Whenever energy management system or BAS specifications and drawings are required on a project (which is every project nowadays), consulting firms struggle to provide a properly skilled engineer to perform the work, as it crosses the boundaries of all disciplines and truly requires a systems integrator to design and specify products that work together across each of the building’s engineered systems.

MasterFormat Specification Division 25 (integrated automation) is currently being discussed at the committee level. A big issue at MEP firms: Which staff member is qualified to perform work on Division 25?

The MEP consulting industry must move from discipline-based engineering (fire protection, electrical, etc.) to system engineering. Manufacturers are adding smart displays on all appliances and products that can be controlled through an app or via system integration. Our industry needs to add more systems integrators to integrate available smart products to deliver smart designs now and in the future.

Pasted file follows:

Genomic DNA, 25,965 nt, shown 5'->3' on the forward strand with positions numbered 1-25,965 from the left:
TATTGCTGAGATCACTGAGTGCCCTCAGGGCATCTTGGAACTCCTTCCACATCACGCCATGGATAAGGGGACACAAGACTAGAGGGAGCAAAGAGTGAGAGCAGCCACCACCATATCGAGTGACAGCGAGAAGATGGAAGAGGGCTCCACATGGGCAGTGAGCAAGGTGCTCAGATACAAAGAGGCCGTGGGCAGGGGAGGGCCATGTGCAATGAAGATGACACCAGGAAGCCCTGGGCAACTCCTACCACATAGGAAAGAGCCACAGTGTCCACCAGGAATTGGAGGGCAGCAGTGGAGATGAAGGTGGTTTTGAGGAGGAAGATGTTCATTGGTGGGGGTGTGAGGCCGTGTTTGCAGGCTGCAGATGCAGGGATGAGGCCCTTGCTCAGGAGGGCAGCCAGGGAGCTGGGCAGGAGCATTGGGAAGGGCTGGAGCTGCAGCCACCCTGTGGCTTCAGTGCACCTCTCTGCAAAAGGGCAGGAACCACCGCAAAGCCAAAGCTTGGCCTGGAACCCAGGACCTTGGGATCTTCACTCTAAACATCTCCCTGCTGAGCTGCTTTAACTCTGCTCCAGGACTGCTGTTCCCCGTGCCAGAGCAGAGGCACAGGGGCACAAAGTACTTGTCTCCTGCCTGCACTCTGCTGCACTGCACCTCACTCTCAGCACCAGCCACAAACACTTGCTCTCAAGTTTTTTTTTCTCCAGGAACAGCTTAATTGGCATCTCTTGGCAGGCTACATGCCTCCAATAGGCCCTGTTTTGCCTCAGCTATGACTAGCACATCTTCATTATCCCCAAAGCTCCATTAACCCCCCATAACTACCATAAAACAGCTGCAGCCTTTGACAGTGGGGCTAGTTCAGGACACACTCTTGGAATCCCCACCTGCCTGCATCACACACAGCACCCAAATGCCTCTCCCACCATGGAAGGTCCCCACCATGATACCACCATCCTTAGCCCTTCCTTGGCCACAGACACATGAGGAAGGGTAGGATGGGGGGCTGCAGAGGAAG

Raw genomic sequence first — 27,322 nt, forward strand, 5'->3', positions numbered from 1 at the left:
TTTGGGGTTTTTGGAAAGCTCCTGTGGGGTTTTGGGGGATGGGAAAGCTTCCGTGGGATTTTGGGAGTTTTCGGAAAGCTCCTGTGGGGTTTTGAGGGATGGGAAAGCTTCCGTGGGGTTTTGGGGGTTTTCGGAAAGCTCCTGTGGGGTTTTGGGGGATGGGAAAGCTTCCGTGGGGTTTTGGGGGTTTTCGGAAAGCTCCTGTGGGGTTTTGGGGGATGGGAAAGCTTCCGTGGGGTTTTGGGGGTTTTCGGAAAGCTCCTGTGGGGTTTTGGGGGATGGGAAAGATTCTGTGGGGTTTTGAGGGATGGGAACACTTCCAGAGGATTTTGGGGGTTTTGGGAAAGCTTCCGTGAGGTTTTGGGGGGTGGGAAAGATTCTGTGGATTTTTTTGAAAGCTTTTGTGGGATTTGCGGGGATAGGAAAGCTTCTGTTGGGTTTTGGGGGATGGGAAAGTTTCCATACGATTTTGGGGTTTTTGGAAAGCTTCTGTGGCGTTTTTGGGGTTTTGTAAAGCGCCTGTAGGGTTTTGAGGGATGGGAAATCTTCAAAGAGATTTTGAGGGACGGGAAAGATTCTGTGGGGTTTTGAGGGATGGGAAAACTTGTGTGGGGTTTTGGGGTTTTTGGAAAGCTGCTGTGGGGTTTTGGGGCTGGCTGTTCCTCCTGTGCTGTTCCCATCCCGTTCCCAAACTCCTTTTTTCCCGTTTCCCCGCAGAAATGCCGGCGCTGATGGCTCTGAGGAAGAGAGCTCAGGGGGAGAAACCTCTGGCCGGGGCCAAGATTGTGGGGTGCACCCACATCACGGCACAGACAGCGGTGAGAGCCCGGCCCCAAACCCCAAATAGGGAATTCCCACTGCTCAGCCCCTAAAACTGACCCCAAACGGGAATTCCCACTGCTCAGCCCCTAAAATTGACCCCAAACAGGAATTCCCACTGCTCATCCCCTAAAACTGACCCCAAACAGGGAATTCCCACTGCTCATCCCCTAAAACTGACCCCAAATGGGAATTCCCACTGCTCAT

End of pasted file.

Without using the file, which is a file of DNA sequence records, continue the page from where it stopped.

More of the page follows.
In the past, the standard approach to projects was architectural/engineering design, which lead to bidding and then construction. In today’s building market, smart or high-performance buildings require a paradigm shift in the approach to design and construction. High-performance buildings start with the architectural and infrastructure design phase, then progresses to the system design phase, which then leads to the systems integration phase. After construction to, it then moves to the integrated commissioning phase and finally the smart operation phase.